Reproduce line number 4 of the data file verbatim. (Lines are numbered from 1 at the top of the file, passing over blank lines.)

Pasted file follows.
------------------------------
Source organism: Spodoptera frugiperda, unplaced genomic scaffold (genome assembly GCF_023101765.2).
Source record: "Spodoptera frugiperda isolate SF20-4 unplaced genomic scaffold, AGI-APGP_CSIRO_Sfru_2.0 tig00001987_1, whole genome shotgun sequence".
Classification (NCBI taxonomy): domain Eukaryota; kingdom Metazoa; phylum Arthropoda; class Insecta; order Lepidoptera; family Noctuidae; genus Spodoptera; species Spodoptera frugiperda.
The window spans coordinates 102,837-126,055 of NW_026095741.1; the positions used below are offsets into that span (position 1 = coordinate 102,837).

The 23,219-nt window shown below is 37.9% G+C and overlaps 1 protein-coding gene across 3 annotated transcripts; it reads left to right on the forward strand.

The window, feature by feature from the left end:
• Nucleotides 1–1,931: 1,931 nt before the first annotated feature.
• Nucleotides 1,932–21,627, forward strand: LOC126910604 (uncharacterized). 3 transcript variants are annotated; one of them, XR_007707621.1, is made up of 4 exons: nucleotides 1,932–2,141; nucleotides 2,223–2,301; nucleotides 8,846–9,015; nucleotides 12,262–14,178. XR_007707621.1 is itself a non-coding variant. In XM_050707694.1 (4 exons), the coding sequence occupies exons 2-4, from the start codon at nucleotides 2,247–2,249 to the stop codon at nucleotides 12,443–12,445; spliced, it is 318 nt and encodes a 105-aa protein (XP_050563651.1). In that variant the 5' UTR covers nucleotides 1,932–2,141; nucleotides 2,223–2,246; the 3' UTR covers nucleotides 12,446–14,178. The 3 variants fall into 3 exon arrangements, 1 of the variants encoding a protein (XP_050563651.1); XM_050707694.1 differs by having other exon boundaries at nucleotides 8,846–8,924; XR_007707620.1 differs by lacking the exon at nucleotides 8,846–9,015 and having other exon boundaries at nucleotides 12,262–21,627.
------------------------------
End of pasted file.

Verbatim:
The window spans coordinates 102,837-126,055 of NW_026095741.1; the positions used below are offsets into that span (position 1 = coordinate 102,837).